Trade Liberalization, Corruption, and Software Piracy

Journal of Business Ethics 78 (4):623-634 (2008)

Abstract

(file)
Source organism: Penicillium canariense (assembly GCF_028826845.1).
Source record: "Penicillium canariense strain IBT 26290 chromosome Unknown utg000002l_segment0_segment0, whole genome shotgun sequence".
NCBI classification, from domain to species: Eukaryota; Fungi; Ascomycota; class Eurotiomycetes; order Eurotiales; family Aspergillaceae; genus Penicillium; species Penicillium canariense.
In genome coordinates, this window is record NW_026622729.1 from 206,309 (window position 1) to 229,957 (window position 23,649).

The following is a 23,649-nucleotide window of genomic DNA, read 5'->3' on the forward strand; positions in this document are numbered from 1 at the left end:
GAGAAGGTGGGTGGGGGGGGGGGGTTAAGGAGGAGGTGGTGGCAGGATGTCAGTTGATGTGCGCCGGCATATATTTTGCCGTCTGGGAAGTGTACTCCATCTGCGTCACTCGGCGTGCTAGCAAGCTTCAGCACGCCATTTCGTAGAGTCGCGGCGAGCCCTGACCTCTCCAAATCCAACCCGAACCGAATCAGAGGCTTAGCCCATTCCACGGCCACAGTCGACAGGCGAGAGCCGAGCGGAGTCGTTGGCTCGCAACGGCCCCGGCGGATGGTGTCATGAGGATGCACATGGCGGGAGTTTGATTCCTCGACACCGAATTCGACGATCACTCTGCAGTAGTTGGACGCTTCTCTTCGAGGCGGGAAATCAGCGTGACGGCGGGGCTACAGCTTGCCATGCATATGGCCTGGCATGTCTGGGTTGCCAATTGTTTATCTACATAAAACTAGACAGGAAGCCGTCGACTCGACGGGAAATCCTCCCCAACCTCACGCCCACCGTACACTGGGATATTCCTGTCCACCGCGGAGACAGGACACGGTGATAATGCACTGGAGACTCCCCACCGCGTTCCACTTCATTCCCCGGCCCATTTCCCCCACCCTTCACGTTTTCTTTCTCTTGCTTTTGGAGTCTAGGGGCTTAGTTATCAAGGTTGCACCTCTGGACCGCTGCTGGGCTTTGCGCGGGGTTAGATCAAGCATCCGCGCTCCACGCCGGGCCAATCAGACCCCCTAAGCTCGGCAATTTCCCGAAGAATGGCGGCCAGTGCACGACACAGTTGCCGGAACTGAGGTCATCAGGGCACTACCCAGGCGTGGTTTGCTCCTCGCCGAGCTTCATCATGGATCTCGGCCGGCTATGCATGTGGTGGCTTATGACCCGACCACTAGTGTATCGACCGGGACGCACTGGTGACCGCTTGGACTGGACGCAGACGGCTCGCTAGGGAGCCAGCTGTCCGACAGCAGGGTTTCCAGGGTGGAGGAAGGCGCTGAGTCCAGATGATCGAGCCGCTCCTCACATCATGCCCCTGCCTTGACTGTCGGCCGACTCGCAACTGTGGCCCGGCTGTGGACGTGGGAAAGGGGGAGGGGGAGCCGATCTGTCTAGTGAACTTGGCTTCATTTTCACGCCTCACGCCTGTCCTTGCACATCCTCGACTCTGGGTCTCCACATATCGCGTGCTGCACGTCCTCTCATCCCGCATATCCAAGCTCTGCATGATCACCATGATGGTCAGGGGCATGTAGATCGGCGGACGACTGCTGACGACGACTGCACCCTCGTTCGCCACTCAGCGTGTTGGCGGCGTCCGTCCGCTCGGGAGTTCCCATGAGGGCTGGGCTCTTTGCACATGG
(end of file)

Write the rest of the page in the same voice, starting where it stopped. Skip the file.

As multinational firms explore new and promising national markets two of the most crucial elements in the strategic decision regarding market-entry are the level of corruption and existing trade barriers. One form of corruption that is crucially important to firms is the theft of intellectual property. In particular, software piracy has become a hotly debated topic due to the deep costs and vast levels of piracy around the world. The purpose of this paper is to assess how laissez-faire trade policies and corruption affect national software piracy rates. Using invisible hand theory, as well as literature from the fields of international strategy and ethics, formal research hypotheses are posited and tested. Results suggest that corruption mediates the relationship between economic freedom and software piracy. Implications for multinational managers and researchers are also addressed

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